Sometimes, manufacturers will use thinner wires to reduce weight, but it seems like AT didn’t decide to go this route because the impedance of both the M40x and M50x is still relatively low. Thinner wires mean more windings, and this usually results in a higher impedance rating.
Just like the M40x, the M50x utilizes permanent rare-earth neodymium magnets. These are more than enough to provide light-weight, long lasting performance out of both headphones.
The M50x is also a closed-back headphone. While not ideal for mixing or mastering, they do a good enough job given the price while allowing for versatility in the studio. Both the M40x and M50x will be well suited for monitoring applications during recording as they are good at blocking out ambient noise.
The M50x also has surprisingly-good stereo imaging for a closed-back headphone, while the soundstage for both the M40x and M50x may leave something to be desired.
It’s time to talk about the biggest and possibly most important difference between the M40x vs the M50x. This is the driver size.
The M50x has 45 mm diameter drivers which are 5 mm larger than the M40x. Frequency response testing has shown this to make quite a difference in the low-end sound of these two similar headphones.
According to data from RTINGS.com, the M40x has a more exaggerated bass response between about 100 Hz and 250 Hz, with a steeper bass roll-off past 30 Hz. Some users say the M40x is a better casual listening headphone than a monitoring headphone for its warmer response.
The M50x inevitably has a less hyped bass response perhaps due to the larger drivers which are more capable of handling lower frequencies with a higher degree of accuracy.
Both the M40x and M50x are folding and swiveling headphones. One key difference here is the degree of swivel, though. The M50x ear cups are able to swivel a full 180 degrees vs the M40x which can only swivel 90 degrees.
The M50x also uses quality plastics, metal, and fleather to achieve a decent degree of build quality.
The headband seems slightly thicker on the M50x vs the M40x, and it’s extremely flexible. It’d be difficult to find a person with a head that’s too big for these headphones.
The build quality and design between the M40x vs the M50x is nearly identical. It’s hard to tell the two apart if you don’t know what to look for. They’re both made of high-strength plastic, flexible metal, and premium materials that should be expected from anyone who’s used Audio-Technica products before. Both are dynamic moving-coil type headphones with copper-clad aluminum voice coils and neodymium magnets. They differ slightly in driver size, however.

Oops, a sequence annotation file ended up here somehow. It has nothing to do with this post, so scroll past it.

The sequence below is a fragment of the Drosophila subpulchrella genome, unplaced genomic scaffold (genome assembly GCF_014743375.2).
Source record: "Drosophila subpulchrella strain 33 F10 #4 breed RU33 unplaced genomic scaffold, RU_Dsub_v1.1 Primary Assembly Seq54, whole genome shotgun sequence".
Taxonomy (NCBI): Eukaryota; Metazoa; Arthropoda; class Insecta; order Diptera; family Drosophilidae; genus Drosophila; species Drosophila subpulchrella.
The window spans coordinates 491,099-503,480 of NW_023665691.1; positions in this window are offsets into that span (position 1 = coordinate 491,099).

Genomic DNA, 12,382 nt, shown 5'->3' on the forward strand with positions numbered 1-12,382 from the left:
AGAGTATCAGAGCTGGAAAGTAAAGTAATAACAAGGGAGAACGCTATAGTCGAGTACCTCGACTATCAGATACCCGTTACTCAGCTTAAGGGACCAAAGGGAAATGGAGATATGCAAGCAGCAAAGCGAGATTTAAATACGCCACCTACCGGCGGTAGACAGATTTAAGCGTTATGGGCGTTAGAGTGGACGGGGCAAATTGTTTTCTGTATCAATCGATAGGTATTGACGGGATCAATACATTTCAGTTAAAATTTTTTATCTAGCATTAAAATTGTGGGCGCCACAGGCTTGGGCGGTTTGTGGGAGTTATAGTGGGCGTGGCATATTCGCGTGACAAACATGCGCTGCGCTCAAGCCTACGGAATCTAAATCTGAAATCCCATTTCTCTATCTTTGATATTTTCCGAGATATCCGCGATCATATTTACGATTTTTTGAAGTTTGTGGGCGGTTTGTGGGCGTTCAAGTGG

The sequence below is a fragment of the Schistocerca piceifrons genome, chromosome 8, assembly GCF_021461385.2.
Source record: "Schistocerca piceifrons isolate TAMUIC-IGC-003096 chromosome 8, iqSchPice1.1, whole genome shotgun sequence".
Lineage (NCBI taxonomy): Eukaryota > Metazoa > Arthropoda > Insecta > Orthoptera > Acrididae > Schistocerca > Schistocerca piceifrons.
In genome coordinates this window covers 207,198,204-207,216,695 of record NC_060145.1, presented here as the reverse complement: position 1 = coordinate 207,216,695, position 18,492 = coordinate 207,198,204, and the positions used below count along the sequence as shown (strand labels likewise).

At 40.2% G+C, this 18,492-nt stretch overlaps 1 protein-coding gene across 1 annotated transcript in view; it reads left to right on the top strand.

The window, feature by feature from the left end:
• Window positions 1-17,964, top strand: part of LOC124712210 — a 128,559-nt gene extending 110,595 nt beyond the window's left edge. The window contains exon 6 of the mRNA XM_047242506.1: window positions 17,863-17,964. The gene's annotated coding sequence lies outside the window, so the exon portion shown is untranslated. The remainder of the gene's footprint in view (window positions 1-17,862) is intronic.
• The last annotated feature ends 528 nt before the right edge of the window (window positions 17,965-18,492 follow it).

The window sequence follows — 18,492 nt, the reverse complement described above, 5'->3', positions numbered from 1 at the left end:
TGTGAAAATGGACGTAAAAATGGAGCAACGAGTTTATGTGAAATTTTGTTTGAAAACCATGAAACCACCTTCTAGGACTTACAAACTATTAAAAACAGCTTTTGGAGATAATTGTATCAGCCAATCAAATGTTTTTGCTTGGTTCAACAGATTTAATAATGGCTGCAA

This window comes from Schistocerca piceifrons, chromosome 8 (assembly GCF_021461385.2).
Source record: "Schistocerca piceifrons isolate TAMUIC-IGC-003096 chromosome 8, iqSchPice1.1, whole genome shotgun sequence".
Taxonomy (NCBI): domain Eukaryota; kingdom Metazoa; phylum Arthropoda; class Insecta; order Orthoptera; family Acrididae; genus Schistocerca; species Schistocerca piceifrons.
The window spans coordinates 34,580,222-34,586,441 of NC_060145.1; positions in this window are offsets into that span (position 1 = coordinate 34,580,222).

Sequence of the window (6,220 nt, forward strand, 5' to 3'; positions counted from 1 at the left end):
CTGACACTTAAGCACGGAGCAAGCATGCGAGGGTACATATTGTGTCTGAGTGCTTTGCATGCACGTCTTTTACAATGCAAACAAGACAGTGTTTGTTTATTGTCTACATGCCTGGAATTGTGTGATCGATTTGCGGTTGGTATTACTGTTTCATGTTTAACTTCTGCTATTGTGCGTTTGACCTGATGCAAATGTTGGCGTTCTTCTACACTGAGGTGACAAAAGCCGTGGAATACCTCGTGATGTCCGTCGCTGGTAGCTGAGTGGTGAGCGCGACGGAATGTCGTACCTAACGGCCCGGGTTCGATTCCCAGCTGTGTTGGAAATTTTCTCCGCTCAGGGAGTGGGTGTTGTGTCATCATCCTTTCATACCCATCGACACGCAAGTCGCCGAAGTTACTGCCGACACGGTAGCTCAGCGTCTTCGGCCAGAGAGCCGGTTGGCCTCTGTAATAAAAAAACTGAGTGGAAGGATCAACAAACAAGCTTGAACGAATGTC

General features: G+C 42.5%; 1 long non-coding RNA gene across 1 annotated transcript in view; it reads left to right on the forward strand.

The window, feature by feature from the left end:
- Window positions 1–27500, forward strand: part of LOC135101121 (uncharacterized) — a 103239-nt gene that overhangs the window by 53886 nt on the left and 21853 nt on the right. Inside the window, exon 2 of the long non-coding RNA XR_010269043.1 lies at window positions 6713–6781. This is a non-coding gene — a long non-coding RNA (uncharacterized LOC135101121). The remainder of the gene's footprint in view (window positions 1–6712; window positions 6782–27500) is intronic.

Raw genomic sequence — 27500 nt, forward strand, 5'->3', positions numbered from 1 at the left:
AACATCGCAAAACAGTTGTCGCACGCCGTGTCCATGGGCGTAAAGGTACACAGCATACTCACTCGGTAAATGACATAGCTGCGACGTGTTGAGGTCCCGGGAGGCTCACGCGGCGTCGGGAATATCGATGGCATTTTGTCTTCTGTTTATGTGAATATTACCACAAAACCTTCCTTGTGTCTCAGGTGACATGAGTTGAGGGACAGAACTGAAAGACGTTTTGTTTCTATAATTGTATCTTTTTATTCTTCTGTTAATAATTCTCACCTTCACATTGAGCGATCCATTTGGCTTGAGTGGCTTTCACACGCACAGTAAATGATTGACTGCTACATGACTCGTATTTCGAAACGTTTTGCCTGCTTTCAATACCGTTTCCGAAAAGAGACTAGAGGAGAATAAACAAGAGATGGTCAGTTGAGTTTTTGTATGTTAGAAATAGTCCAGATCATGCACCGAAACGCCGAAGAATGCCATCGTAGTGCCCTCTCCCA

Specs for the ATH M40x vs the M50x are very similar, with a few key differences to point out which are outlined below:
Independent frequency response testing seems to vary somewhat from site to site. Headphone testing presents some tough challenges that aren’t always easily solved.
That being said, the tested frequency responses for both of these headphones are quite similar as we can see below from testing done by RTINGS.com, a great site for headphone reviews and other helpful test data.
Starting at the high-end of the spectrum, we can immediately see some big differences between the two in the 12 kHz to 20 kHz range. The M40x has a prominent peak at 14 kHz while the M50x has a large cut at roughly the same frequency. This will drastically change the way these two headphones sound when reproducing audio in that range.
Traveling further down, the headphone response curves more or less track each other, with some slight deviation in the mid-treble region. The M40x definitely shows a beefier response in that area.
Both experience a large dip at roughly 6 kHz, followed by a moderate peak at roughly 4.5 kHz. This moderate peak is definitely higher in the M50x vs the M40x.
From here, we see some more deviation in the 1.5 kHz to 3 kHz range, with the M40x remaining relatively flat while the M50x shows a peak at 2 kHz.
Further down between roughly 400 Hz and 1 kHz, the M50x hugs the 90 dB SPL neutral axis with another very flat region, while the M40x sees a slight cut in this range and remains below 90 dB SPL.
Both headphones then see a dip between 300 Hz and 400 Hz and then a large, widened peak between 100 Hz and 200 Hz. The bass peak is more prominent in the M40x which aligns with some reports from users that the M40x has a bassier response in comparison to the M50x. From here we see a gradual bass roll-off from 30 Hz and onward.